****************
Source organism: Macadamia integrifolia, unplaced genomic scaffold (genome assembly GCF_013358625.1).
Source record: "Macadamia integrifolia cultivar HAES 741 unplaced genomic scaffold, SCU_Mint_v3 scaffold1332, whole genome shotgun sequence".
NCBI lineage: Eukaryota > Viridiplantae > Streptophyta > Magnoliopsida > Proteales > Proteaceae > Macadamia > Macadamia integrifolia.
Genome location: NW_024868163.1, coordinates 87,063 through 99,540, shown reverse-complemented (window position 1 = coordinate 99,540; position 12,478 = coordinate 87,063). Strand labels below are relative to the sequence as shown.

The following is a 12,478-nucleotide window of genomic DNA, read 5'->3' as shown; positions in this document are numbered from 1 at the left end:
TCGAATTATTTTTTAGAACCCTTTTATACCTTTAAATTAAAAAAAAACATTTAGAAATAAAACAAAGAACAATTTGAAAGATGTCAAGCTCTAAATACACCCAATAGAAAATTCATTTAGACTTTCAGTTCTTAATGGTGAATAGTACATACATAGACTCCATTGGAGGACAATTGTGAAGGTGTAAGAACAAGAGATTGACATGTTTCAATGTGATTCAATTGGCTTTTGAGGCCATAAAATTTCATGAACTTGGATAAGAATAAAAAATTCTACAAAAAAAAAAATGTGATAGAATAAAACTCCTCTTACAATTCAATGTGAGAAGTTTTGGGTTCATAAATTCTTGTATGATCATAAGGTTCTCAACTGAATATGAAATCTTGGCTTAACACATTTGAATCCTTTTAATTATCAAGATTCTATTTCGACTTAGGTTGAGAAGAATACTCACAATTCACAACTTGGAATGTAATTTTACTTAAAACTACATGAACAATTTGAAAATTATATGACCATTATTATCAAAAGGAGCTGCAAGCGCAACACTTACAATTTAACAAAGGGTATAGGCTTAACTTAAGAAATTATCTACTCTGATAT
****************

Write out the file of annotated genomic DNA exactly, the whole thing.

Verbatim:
Source organism: Macadamia integrifolia, unplaced genomic scaffold (genome assembly GCF_013358625.1).
Source record: "Macadamia integrifolia cultivar HAES 741 unplaced genomic scaffold, SCU_Mint_v3 scaffold1332, whole genome shotgun sequence".
NCBI lineage: Eukaryota > Viridiplantae > Streptophyta > Magnoliopsida > Proteales > Proteaceae > Macadamia > Macadamia integrifolia.
Genome location: NW_024868163.1, coordinates 87,063 through 99,540, shown reverse-complemented (window position 1 = coordinate 99,540; position 12,478 = coordinate 87,063). Strand labels below are relative to the sequence as shown.

The following is a 12,478-nucleotide window of genomic DNA, read 5'->3' as shown; positions in this document are numbered from 1 at the left end:
TCGAATTATTTTTTAGAACCCTTTTATACCTTTAAATTAAAAAAAAACATTTAGAAATAAAACAAAGAACAATTTGAAAGATGTCAAGCTCTAAATACACCCAATAGAAAATTCATTTAGACTTTCAGTTCTTAATGGTGAATAGTACATACATAGACTCCATTGGAGGACAATTGTGAAGGTGTAAGAACAAGAGATTGACATGTTTCAATGTGATTCAATTGGCTTTTGAGGCCATAAAATTTCATGAACTTGGATAAGAATAAAAAATTCTACAAAAAAAAAAATGTGATAGAATAAAACTCCTCTTACAATTCAATGTGAGAAGTTTTGGGTTCATAAATTCTTGTATGATCATAAGGTTCTCAACTGAATATGAAATCTTGGCTTAACACATTTGAATCCTTTTAATTATCAAGATTCTATTTCGACTTAGGTTGAGAAGAATACTCACAATTCACAACTTGGAATGTAATTTTACTTAAAACTACATGAACAATTTGAAAATTATATGACCATTATTATCAAAAGGAGCTGCAAGCGCAACACTTACAATTTAACAAAGGGTATAGGCTTAACTTAAGAAATTATCTACTCTGATAT